Eicosapentaenoic and Docosahexaenoic Acid-Enriched High Fat Diet Delays Skeletal Muscle Degradation in Mice
Journal article, 2016

Low-grade chronic inflammatory conditions such as ageing, obesity and related metabolic disorders are associated with deterioration of skeletal muscle (SkM). Human studies have shown that marine fatty acids influence SkM function, though the underlying mechanisms of action are unknown. As a model of diet-induced obesity, we fed C57BL/6J mice either a high fat diet (HFD) with purified marine fatty acids eicosapentaenoic acid (EPA) and docosahexaenoic acid (DHA) (HFD-ED), a HFD with corn oil, or normal mouse chow for 8 weeks; and used transcriptomics to identify the molecular effects of EPA and DHA on SkM. Consumption of ED-enriched HFD modulated SkM metabolism through increased gene expression of mitochondrial β-oxidation and slow-fiber type genes compared with HFD-corn oil fed mice. Furthermore, HFD-ED intake increased nuclear localization of nuclear factor of activated T-cells (Nfatc4) protein, which controls fiber-type composition. This data suggests a role for EPA and DHA in mitigating some of the molecular responses due to a HFD in SkM. Overall, the results suggest that increased consumption of the marine fatty acids EPA and DHA may aid in the prevention of molecular processes that lead to muscle deterioration commonly associated with obesity-induced low-grade inflammation.

obesity

skeletal-muscle metabolism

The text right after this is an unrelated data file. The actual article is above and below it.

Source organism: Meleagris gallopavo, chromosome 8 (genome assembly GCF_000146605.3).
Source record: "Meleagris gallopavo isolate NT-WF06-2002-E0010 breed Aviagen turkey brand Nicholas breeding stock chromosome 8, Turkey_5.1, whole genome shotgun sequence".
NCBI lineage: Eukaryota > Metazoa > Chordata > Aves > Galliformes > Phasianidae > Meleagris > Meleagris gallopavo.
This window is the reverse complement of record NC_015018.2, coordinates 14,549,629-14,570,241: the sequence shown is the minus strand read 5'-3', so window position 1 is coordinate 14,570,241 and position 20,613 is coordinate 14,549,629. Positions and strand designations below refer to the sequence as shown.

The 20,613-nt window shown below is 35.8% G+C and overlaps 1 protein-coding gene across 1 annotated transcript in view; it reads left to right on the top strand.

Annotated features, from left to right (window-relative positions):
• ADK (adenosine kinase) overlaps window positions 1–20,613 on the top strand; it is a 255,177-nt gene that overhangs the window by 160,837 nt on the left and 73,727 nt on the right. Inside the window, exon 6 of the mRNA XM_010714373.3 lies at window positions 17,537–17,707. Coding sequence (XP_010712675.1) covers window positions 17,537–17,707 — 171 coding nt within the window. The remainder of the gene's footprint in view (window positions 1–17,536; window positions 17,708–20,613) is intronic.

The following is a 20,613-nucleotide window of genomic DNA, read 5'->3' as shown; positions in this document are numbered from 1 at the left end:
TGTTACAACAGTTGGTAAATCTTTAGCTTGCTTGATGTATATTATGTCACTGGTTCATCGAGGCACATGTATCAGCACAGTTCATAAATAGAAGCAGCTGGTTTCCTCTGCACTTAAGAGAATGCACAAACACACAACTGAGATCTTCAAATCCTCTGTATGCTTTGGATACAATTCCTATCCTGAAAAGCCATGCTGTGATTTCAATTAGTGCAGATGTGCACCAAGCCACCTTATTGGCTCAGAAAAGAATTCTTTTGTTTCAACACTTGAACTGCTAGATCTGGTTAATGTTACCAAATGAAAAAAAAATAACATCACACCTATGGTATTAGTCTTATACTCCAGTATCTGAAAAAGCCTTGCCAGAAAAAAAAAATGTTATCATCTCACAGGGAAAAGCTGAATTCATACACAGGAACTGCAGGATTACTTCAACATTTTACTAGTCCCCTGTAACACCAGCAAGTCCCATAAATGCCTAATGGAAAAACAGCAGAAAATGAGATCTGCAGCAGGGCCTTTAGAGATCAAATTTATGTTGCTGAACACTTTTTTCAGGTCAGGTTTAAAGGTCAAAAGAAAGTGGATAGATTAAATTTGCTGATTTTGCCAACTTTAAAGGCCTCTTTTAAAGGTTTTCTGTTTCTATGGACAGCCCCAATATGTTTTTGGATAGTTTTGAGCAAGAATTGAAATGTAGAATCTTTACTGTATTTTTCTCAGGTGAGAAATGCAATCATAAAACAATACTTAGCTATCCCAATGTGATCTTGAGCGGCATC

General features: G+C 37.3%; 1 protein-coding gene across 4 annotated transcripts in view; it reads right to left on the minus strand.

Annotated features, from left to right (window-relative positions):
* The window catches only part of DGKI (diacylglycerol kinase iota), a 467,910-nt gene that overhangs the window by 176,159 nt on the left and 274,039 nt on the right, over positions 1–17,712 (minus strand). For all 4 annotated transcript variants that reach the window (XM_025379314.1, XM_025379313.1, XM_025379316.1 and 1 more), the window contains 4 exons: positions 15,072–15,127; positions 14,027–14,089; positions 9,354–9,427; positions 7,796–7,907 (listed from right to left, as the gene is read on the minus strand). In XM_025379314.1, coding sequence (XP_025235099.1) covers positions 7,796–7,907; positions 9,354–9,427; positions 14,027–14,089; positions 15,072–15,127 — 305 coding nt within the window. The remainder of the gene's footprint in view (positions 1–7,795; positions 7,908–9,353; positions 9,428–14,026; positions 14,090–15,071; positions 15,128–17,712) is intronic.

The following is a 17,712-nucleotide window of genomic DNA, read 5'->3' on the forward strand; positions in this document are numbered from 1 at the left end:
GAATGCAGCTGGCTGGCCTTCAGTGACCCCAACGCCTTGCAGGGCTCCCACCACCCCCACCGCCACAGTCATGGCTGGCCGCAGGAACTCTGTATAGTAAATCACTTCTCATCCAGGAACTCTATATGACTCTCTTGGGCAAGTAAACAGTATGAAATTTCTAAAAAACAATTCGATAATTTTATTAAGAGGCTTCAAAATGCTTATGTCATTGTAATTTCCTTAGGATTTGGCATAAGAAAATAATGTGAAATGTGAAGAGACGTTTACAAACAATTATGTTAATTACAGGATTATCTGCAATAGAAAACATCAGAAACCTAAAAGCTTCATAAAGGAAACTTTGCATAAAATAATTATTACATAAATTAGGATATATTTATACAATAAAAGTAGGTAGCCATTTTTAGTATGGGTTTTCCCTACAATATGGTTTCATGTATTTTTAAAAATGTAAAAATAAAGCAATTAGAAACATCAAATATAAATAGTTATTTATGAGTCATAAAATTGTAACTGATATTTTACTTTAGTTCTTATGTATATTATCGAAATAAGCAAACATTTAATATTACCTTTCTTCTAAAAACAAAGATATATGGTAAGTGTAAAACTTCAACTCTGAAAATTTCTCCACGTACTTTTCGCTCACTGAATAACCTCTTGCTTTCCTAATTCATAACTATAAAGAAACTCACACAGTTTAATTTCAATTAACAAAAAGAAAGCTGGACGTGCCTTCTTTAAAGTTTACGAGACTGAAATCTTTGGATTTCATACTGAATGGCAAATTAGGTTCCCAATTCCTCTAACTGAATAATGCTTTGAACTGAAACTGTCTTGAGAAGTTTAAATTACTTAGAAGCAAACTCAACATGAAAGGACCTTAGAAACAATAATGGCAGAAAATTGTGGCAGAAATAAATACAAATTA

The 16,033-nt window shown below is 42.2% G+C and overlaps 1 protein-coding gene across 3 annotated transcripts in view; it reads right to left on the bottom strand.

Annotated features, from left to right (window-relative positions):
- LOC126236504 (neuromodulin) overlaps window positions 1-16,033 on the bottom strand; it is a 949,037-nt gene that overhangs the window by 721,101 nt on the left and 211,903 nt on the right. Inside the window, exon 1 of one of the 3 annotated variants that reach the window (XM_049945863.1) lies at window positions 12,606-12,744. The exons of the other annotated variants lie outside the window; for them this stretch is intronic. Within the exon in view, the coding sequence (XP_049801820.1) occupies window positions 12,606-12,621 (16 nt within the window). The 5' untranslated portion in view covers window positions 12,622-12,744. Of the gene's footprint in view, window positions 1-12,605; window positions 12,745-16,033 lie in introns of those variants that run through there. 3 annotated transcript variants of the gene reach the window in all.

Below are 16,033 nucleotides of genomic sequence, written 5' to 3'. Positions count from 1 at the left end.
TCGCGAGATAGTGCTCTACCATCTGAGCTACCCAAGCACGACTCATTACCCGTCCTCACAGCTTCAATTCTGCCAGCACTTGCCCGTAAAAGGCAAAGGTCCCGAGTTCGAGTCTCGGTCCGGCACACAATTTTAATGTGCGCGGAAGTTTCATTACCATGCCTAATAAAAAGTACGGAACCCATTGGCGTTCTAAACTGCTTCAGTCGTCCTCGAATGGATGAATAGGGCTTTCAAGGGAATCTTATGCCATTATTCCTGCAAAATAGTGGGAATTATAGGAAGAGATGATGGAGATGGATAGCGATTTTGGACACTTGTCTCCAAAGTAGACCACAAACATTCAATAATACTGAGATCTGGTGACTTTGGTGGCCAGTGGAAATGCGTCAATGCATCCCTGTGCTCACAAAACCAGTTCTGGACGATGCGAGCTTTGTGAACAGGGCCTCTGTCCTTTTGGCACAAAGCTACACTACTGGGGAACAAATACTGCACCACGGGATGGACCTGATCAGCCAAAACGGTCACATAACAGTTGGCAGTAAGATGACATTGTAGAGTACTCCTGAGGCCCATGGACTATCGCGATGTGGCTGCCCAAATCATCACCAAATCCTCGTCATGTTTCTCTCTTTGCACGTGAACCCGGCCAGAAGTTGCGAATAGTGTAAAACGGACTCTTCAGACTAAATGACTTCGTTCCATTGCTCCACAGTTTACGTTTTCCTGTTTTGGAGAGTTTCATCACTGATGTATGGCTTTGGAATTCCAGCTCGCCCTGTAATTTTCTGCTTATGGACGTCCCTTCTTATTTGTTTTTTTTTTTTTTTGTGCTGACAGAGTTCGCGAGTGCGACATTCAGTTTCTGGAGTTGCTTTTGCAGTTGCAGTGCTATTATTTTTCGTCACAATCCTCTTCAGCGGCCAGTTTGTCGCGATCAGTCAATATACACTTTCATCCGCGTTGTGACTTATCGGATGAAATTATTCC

transcriptome

mitochondrial β-oxidation

eicosapentaenoic acid (EPA)/Docosahexaenoic acid (DHA)

Author

Nikulkumar Soni

Chalmers, Biology and Biological Engineering, Food and Nutrition Science

Alastair Ross

Chalmers, Biology and Biological Engineering, Food and Nutrition Science

Nathalie Scheers

Chalmers, Biology and Biological Engineering, Food and Nutrition Science

Otto Savolainen

Chalmers, Biology and Biological Engineering, Food and Nutrition Science

Intawat Nookaew

Chalmers, Biology and Biological Engineering, Systems and Synthetic Biology

Britt Gabrielsson

Chalmers, Biology and Biological Engineering, Food and Nutrition Science

Ann-Sofie Sandberg

Chalmers, Biology and Biological Engineering, Food and Nutrition Science

Nutrients

2072-6643 (ISSN)

Vol. 8 9 543- 543

Subject Categories

Biochemistry and Molecular Biology

Bioinformatics (Computational Biology)

Bioinformatics and Systems Biology

Infrastructure

Chalmers Infrastructure for Mass spectrometry

Areas of Advance

Life Science Engineering (2010-2018)

DOI

10.3390/nu8090543

More information

Created

10/7/2017